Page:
Under the Code of Ethics, a public official may not participate in any matter in which she has an interest, financial or otherwise, that is in substantial conflict with the proper discharge of her duties or employment in the public interest.  R.I. Gen. Laws § 36-14-5(a).  A public official will have an interest that is in substantial conflict with her official duties if it is reasonably foreseeable that a “direct monetary gain” or a “direct monetary loss” will accrue, by virtue of the public official’s activity, to the public official, her family member, her business associate, her employer, or any business which the public official represents.  Section 36-14-7(a); Commission Regulation 520-RICR-00-00-1.1.5 Reasonable Foreseeability (36-14-7001).  Furthermore, section 36-14-5(d) prohibits a public official from using her position or confidential information received through her position to obtain financial gain, other than that provided by law, for herself, her employer, her business associate, or any person within her family.

Participation in Matters That Involve or Financially Impact the Petitioner’s Spouse

Under the general nepotism provisions of the Code of Ethics, a public official shall not participate in any matter as part of her public duties if she has reason to believe or expect that any person within her family or any household member is a party to or a participant in such matter, or will derive a direct monetary gain or suffer a direct monetary loss, or obtain an employment advantage.  Commission Regulation 520-RICR-00-00-1.3.1(B)(1) Prohibited Activities – Nepotism (36-14-5004) (“Regulation 1.3.1”).  The definition of “any person within [] her family” specifically includes “spouse.”  Regulation 1.3.1(A)(2).  Notably, Regulation 1.3.1(B)(1) not only prohibits actions by a public official that would financially impact her family member, but also applies when such actions involve a family member as a party or participant, regardless of whether or not there will be a financial impact to the family member.  Furthermore, under Regulation 1.3.1(B)(1) a public official is prohibited from participating in matters that may bestow an employment advantage upon a family member.  Such an advantage, which might not appear to be a direct financial gain for the official’s family member, could be some type of opportunity (such as an educational or travel experience) or resource (such as access to enhanced technology) that the family member would not otherwise have had.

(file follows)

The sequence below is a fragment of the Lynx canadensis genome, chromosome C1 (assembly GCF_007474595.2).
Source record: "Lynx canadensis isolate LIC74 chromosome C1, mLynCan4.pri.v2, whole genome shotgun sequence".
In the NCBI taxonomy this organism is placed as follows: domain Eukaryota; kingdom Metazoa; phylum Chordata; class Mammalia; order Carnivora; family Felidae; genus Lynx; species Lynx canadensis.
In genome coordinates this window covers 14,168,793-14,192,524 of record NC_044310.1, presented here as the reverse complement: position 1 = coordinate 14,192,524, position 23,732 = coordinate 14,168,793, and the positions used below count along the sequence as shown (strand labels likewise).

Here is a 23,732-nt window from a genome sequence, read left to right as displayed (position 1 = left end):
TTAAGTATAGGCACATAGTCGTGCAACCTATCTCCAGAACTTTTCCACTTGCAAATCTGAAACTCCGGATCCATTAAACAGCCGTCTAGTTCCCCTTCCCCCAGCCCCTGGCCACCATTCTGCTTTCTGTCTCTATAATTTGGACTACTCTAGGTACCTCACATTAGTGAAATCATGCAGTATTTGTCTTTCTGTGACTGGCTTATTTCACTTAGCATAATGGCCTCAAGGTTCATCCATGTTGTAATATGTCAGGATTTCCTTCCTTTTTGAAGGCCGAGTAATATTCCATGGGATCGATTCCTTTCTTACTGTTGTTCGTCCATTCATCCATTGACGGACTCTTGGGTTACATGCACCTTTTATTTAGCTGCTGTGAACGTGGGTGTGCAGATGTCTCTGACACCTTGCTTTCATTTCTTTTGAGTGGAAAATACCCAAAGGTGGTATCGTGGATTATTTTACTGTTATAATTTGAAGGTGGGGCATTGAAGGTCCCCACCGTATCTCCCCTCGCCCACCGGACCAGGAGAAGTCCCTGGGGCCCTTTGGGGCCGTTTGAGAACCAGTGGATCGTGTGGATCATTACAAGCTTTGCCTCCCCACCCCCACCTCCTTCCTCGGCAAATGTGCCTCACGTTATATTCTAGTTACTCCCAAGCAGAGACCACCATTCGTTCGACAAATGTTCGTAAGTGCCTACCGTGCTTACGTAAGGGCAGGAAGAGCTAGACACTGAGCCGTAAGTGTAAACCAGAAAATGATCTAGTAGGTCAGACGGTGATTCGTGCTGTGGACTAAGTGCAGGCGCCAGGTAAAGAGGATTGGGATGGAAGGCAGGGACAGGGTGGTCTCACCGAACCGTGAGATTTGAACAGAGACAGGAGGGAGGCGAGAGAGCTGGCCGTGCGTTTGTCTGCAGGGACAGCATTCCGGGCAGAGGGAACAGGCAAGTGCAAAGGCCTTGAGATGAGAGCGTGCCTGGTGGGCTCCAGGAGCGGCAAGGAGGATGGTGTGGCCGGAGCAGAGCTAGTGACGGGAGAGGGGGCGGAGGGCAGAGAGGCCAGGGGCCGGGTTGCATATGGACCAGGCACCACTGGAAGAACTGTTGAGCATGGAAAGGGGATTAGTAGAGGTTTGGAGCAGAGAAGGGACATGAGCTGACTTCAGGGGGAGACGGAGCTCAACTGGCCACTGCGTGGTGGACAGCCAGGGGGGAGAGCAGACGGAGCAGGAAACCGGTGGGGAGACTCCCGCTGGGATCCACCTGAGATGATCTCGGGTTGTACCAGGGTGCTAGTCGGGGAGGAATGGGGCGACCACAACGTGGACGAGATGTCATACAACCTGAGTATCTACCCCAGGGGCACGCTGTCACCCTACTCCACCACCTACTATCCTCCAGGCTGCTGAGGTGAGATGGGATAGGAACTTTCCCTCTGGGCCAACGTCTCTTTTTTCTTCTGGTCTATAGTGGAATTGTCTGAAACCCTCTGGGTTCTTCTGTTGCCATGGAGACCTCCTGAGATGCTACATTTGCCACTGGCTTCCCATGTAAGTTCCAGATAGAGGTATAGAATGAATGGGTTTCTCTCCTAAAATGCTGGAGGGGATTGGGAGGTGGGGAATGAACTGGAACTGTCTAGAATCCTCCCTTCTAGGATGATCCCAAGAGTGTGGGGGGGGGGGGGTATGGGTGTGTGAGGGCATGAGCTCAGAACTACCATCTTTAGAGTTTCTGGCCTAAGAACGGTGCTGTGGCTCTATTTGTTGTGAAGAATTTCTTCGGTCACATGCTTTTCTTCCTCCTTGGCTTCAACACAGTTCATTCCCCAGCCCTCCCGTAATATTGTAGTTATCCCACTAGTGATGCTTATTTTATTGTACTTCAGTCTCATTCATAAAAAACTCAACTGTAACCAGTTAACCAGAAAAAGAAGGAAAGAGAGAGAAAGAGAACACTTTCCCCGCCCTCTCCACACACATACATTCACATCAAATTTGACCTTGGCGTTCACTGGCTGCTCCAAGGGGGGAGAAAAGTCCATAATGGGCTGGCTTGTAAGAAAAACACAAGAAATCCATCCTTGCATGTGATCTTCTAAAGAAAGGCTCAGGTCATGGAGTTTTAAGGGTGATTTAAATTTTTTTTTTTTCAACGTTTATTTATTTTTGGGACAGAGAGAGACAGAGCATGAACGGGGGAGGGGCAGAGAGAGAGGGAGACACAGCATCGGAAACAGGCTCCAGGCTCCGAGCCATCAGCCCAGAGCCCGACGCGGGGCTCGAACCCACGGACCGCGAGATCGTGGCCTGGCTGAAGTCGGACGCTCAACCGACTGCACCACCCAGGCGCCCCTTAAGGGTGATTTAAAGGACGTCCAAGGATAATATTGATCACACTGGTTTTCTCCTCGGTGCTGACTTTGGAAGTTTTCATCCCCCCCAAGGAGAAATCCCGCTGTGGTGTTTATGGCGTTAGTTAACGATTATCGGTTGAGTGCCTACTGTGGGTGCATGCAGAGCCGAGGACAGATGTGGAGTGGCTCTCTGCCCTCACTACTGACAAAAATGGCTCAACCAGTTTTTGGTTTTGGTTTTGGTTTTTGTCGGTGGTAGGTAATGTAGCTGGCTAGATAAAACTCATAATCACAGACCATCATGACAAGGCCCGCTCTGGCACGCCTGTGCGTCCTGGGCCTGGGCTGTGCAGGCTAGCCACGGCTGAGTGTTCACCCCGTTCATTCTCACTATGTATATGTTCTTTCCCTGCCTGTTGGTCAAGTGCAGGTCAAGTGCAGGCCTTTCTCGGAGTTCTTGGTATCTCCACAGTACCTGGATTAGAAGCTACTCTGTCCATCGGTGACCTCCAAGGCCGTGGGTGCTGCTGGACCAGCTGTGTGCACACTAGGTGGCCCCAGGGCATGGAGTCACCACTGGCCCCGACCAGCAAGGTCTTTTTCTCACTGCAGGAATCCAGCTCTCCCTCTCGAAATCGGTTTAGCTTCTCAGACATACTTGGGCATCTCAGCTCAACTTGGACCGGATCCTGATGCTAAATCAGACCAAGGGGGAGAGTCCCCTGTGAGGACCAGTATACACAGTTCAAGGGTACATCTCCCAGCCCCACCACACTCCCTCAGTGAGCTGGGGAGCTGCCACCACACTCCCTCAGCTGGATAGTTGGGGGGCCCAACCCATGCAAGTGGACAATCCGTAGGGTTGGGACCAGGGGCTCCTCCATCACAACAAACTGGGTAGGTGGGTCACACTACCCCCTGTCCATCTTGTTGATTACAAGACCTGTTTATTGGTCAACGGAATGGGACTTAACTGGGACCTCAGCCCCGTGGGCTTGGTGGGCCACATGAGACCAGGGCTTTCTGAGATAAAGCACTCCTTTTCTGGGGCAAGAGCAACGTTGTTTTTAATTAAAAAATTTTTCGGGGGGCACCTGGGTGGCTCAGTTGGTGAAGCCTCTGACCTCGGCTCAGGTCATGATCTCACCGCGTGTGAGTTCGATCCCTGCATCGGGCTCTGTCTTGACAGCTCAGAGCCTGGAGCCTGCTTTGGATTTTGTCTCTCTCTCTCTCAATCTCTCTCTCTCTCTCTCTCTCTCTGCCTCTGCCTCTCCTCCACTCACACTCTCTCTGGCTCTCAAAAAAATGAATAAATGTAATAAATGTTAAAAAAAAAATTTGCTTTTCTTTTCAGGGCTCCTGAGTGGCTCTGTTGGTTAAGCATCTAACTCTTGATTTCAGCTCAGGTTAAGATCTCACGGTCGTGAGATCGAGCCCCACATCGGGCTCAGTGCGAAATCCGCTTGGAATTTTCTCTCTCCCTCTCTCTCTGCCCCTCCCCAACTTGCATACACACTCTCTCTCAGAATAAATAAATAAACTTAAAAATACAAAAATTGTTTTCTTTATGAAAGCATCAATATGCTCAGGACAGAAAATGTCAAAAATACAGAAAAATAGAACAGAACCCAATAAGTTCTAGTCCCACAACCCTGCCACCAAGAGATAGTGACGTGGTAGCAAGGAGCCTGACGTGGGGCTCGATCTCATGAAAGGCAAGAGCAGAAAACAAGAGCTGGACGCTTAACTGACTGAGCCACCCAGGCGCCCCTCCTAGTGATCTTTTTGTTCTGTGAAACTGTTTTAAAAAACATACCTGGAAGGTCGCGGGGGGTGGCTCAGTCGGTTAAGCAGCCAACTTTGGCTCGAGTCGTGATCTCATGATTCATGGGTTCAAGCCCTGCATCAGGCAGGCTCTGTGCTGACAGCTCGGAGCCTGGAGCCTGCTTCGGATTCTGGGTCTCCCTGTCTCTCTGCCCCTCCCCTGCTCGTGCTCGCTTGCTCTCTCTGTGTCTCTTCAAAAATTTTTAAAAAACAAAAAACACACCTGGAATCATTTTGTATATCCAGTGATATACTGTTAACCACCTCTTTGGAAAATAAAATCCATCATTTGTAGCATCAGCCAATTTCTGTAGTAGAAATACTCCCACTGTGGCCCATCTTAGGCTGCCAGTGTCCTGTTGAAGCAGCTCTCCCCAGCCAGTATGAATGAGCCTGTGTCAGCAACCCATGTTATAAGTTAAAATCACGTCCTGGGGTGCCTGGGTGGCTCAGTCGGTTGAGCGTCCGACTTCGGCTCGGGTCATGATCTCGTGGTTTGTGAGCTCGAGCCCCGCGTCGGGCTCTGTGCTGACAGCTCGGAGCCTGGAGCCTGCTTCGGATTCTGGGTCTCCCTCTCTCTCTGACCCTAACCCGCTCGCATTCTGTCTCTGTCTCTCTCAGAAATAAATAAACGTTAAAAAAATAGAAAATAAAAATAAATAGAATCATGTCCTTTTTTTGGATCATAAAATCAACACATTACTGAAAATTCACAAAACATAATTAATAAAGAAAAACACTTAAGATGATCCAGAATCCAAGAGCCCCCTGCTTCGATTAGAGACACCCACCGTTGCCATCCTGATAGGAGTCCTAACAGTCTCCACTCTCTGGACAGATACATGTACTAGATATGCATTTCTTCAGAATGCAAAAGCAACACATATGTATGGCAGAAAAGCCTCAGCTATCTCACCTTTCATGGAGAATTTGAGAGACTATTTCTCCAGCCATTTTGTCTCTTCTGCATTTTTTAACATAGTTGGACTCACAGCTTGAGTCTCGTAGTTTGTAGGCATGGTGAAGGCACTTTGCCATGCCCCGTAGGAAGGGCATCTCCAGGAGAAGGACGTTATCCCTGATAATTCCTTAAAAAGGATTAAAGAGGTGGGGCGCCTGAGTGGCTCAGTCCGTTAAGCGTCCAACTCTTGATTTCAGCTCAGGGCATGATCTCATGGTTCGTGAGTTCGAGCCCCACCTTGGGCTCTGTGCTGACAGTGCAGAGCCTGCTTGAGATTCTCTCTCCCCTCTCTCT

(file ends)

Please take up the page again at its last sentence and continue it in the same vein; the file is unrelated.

Thus, in the event that the Petitioner’s spouse is a party to or participant in a matter before the School Committee, or will be directly financially impacted or will obtain an employment advantage by the School Committee’s decision-making, the Petitioner is required to recuse in accordance with section 36-14-6.  See, e.g., A.O. 2013-8 (opining that a Bristol Town Council member was prohibited by the Code of Ethics from participating in the Town Council’s appointment of a new harbormaster and the Town Council’s review of any amendments to the harbormaster’s job description, given that his brother was then serving as interim harbormaster and was also one of nineteen applicants for the permanent harbormaster position); A.O. 2009-1 (opining that a Scituate Town Council member was prohibited by the Code of Ethics from participating in Town Council matters involving S & C Collins Bus Company, Inc. (“Collins Bus”), one of the three companies that provided school busing services to the Scituate School Department, given that Collins Bus was owned by his mother and he was an employee and officer of Collins Bus).

Participation in Budgets

Regulation 1.3.1 also addresses a public official’s participation in budgets that could financially impact or involve the public official’s family member.  Specifically, a public official is prohibited from participating “in discussion or decision-making relative to a budgetary line item that would address or affect the employment, compensation or benefits of any person within [] her family.”  Regulation 1.3.1(B)(3)(a).  However, Regulation 1.3.1(B)(3)(c) provides that the Petitioner is not prohibited from participating “in discussion or decision-making relative to approving or rejecting the entire budget as a whole, provided that the person within [] her family . . . is impacted by the entire budget as a member of a significant and definable class of persons, and not individually or to any greater extent than any other similarly situated member of the class.”